The Functions of SCADA Systems
By Dwight Chestnut
Updated August 26, 2019
Supervisory control and data acquisition (SCADA) systems are centralized control systems that monitor, collect and process data from sensors placed throughout a factory or remote field location.
SCADA systems are used in a variety of industries such as traffic systems, electric power utilities and mass transit systems where equipment functions must be closely monitored and controlled automatically. SCADA systems can collect data from sensors as well as send control signals back to the equipment being monitored.
SCADA systems perform several functions. The three basic functions are the monitoring, control and user interface functions. The monitoring function collects data and sends it back to the central computer. The control function gathers data from monitoring sensors, processes it and send control signals back to the equipment according to a prescribed software program. The user interface is often a large control room where individuals can monitor SCADA input and output responses in real time.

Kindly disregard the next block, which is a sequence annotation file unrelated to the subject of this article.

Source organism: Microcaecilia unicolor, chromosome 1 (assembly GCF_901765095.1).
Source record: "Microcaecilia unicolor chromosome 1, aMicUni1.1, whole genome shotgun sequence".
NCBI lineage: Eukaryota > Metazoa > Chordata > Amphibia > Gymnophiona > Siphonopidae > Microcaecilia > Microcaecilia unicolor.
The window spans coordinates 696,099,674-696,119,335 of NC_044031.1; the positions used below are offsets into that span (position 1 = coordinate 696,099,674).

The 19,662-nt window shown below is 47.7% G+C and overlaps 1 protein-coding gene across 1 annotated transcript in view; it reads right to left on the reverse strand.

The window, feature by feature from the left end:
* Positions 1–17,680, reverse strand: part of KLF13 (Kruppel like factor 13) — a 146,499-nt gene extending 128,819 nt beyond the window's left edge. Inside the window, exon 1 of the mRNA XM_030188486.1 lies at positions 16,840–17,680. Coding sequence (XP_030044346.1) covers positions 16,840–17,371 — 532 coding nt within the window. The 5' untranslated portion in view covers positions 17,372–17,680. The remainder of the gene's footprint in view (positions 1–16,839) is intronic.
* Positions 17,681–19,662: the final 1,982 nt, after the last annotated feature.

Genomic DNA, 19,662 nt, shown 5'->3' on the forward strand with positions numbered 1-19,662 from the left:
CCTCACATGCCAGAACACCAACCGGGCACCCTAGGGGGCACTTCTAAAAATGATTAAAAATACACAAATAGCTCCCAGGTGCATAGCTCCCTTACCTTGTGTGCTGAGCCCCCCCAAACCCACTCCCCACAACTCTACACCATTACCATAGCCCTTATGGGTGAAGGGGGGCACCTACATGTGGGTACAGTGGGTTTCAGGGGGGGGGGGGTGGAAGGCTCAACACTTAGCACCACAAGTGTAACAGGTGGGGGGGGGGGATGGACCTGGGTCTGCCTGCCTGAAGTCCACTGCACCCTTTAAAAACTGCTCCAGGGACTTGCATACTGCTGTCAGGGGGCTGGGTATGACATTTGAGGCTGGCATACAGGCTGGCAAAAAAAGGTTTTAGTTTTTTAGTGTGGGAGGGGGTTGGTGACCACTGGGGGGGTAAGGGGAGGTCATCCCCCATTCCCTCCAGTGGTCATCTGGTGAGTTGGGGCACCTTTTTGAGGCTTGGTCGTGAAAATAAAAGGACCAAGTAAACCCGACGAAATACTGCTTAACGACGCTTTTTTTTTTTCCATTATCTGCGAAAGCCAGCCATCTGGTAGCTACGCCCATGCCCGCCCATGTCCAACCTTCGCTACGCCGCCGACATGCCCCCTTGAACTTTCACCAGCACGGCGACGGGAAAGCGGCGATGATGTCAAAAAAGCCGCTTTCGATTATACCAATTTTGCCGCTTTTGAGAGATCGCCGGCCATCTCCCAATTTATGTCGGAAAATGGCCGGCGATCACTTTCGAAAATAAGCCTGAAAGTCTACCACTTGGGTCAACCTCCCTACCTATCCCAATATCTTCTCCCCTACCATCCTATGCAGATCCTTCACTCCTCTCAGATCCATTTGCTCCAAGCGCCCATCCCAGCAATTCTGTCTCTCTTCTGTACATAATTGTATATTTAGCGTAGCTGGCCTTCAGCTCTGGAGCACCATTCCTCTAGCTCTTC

A large-scale application of a SCADA system is a nuclear power plant where thousands of sensors monitor mission-critical and safety-critical systems. The computer system collects data from the sensors, processes updates and makes computer-controlled adjustments to equipment as required to maintain operational and safety parameters. In addition to the automatic controls, employees staff a large control room where they monitor the entire system around the clock.
Dwight Chestnut has been a freelance business researcher and article writer for over 18 years. He has published several business articles online and written several business ebooks. Chestnut holds a bachelor's degree in electrical engineering from the University of Mississippi (1980) and a Master of Business Administration from University of Phoenix (2004).